I decided it was time to show another painting process.  I plan on having some animal and children’s portraits in my booth at the Pan American Fiesta Arts & Crafts Show and will be soliciting commissioned portraits.  It will be interesting to see what happens.  You can never tell when you enter an outdoor show like this whether there are any buyers coming through or just lookers.  I don’t mind lookers…..I do it too!

Above is the original photograph that I worked from. It was rather small, about 2″ high.

First, I  lightly draw the subject (today I used a regular lead pencil, but usually I use a pastel pencil), then put in the basic color or colors.  I like to get the eyes completed or close to complete at the beginning.  If they aren’t right, it’s nearly impossible to catch a likeness.

Here you can see some of the layers of colors I used.  It is easier to control pastel dust and smears by working from the top down at each stage.  I see that the left ear is a little short, but that’s easily fixed.  I think the eyes show the tilt of the head well.   Now on to the finish.

All done and ready for framing.  I’ve chosen a plain golden wood frame that picks up the colors in the dog’s coat.  I’ve surrounded the drawing with white pastel both to pop the figure out of the background as well as cover any errant smears or marks around the figure and pull the top of the head down slightly.  I usually like to use color for backgrounds, but I’m happy with white for this fellow.  Unfortunately, this may not show as well in the photo, but you see the white strokes when your standing near the painting.

By the way, this is not one of my Shih Tzus, but it could be.  He looks very much like my female, Bishi.  Looks like I’ll be painting them soon…….they are very sensitive dogs, you know!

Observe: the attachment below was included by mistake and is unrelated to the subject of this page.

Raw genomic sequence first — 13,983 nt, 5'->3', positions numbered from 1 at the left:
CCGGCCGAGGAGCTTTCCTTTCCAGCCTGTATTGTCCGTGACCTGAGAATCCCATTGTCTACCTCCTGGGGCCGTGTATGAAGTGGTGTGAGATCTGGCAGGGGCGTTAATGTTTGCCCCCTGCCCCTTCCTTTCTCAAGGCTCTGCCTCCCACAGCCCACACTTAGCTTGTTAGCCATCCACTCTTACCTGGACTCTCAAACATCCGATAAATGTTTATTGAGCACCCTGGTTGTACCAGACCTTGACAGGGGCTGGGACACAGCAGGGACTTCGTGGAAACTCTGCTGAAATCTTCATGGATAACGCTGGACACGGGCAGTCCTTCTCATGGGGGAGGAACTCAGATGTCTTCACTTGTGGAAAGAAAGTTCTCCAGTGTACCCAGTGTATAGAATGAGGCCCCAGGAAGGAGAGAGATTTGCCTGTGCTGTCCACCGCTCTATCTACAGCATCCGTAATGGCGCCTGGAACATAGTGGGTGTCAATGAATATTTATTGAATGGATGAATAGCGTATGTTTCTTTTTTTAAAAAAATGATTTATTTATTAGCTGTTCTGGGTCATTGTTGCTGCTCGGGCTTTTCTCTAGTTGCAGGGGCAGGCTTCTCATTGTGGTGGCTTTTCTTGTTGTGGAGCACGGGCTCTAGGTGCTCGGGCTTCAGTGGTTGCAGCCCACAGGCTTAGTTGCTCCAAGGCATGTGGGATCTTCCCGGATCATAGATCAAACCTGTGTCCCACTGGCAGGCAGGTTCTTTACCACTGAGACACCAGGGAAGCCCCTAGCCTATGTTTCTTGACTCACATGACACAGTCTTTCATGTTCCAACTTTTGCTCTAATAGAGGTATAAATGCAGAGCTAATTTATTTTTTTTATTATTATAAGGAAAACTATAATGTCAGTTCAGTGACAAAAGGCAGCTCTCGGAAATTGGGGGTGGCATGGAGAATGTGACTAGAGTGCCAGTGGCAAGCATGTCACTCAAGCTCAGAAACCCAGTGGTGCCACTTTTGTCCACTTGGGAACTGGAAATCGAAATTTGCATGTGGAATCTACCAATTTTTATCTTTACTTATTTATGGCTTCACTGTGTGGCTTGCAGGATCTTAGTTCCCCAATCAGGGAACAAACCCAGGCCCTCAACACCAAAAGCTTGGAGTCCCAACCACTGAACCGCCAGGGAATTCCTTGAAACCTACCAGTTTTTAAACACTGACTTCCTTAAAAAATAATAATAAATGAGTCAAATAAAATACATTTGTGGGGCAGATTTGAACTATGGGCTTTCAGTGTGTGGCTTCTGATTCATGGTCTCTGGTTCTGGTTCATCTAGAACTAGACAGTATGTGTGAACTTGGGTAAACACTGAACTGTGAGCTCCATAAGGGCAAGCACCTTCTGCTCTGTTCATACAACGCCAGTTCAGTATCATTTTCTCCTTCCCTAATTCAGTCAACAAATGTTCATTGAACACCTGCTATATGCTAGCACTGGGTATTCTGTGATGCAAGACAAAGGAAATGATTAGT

3 Responses to “Shih Tzu in Pastel”

  1. thom says:

    I can see the white highlights! This is a really sharp canine portrait! Very hard to capture animals I think. WELL DONE!

  2. admin says:

    Thanks, Thom. I think animals are at least as difficult as people if you are doing a portrait. It doesn’t take much to ruin that sense of recognition, especially if someone has commission the painting. They have to be able to look at the painting and see THEIR dog, not just a dog.

  3. Karen & MacGregor says:

    Great job! You are right that it is easier to do a dog you don’t know. If you know the dog you have to get the “feeling” exactly right. The tiniest thing can mean the difference between “my” dog and a generic of the same breed.

    I have a drawing of a Beardie that I swear used MacGregor as the model. The look in the eyes is exactly right!

    I just bet the owner of thiis Shih Tzue would recognize their dog!

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